Bots are becoming more recognizable thanks to their usefulness in the customer service industry. Have you tried using them?
Traditionally, as companies grow in revenue, customer service costs grow as well. Companies have constantly sought ways to minimize these costs through nearshoring, offshoring, and now, through customer support bots. Companies like RBS, KLM, Disney Stores and Overstock are eagerly innovating with intelligent bot technologies. Such technologies are hailed as the solution to scaling customer care delivery.
There are two basic types of customer service bots: “front end bots” and “bot-assisted agents.” A “front end bot” is a conversational computer program that interacts directly with a customer without human intervention. A “bot-assisted agent” is a human agent who is supported by bot technology. Other people call this model “cyborg” or “human in the loop.”
Over the last decade, countless websites have implemented virtual agents or front end bots. Despite advances, many of these front end bots cannot fully understand complicated user inquiries. Customers contact support teams because they have pressing issues. Bots that fail to answer their questions only lead to more frustrations. That’s why you should implement bot-assisted agents instead.
Robert LoCascio, the CEO of LivePerson, notes that “customer satisfaction on the traditional front-end bots is below 70 percent, which is really low for customer care and sales. We think the best way is a hybrid model called cyborg, which is having the bot and the agent working in tandem next to each other.”
Lots of software programs, including Rhino Support, offer both Live Chat and knowledge bases to ensure that current and potential customers receive the help they need immediately. Initial results of this bot-assisted model have been extremely positive. LivePerson, for example, has seen 30-35% gains in efficiency through this model.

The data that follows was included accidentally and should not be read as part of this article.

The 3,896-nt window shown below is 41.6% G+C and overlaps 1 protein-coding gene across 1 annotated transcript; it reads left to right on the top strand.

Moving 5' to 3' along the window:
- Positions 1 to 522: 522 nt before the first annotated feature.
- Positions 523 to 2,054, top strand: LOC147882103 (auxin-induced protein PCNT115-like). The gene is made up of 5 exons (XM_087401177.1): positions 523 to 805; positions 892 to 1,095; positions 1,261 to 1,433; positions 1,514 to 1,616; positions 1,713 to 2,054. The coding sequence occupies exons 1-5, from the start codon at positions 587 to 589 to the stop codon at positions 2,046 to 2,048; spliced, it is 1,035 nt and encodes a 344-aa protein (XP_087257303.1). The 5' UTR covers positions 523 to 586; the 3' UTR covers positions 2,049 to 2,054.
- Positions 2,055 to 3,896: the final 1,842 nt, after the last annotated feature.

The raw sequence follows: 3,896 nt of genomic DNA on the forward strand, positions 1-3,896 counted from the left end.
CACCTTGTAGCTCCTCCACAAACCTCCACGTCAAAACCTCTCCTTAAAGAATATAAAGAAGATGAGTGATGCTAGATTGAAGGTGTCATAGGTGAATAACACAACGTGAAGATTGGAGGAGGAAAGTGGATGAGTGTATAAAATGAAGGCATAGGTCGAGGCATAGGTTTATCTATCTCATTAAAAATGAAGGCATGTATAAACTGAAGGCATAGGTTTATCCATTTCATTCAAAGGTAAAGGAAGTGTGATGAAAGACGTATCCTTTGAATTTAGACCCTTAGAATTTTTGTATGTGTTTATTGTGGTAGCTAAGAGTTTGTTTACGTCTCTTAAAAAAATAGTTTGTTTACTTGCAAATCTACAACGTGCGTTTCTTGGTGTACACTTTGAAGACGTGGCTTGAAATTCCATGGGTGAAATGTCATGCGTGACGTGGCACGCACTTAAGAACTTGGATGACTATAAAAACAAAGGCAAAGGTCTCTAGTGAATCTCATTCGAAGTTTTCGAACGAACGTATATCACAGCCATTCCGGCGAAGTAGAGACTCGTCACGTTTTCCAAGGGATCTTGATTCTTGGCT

Small and medium businesses that deliver straightforward products and services often see the same handful of customer service inquiries. Delivering answers to customers is often cheaper through a front-end chatbot (knowledge base) than an expensive call center.
Some multinational organizations, like airlines, service a high volume of customers with nuanced preferences, plans, and exception conditions. With these cases, your support efforts require human judgment for overrides. Large financial firms, often deal with inquiries that are currently too complex for a bot to handle alone. You should test the satisfaction level of your customers. Then use the model which will keep the majority of them happy.
In highly competitive industries where a consumer can easily switch providers, customers frustrated by your customer service will no longer stick around. In high stakes scenarios with money or reputations on the line, an incorrect answer given by a standalone bot can be disastrous. E-commerce is one example where customers ready to make purchasing decisions will often prioritize the most responsive service providers – those with Live Chat options, for example.
Your customer service bots and knowledge bases can reduce your Average Handle Time (AHT). They can also increase your First Contact Resolution (FCR) rates, reduce expensive escalations, and decrease agent training times. Choosing the right model for your company is key to capitalizing on these advantages.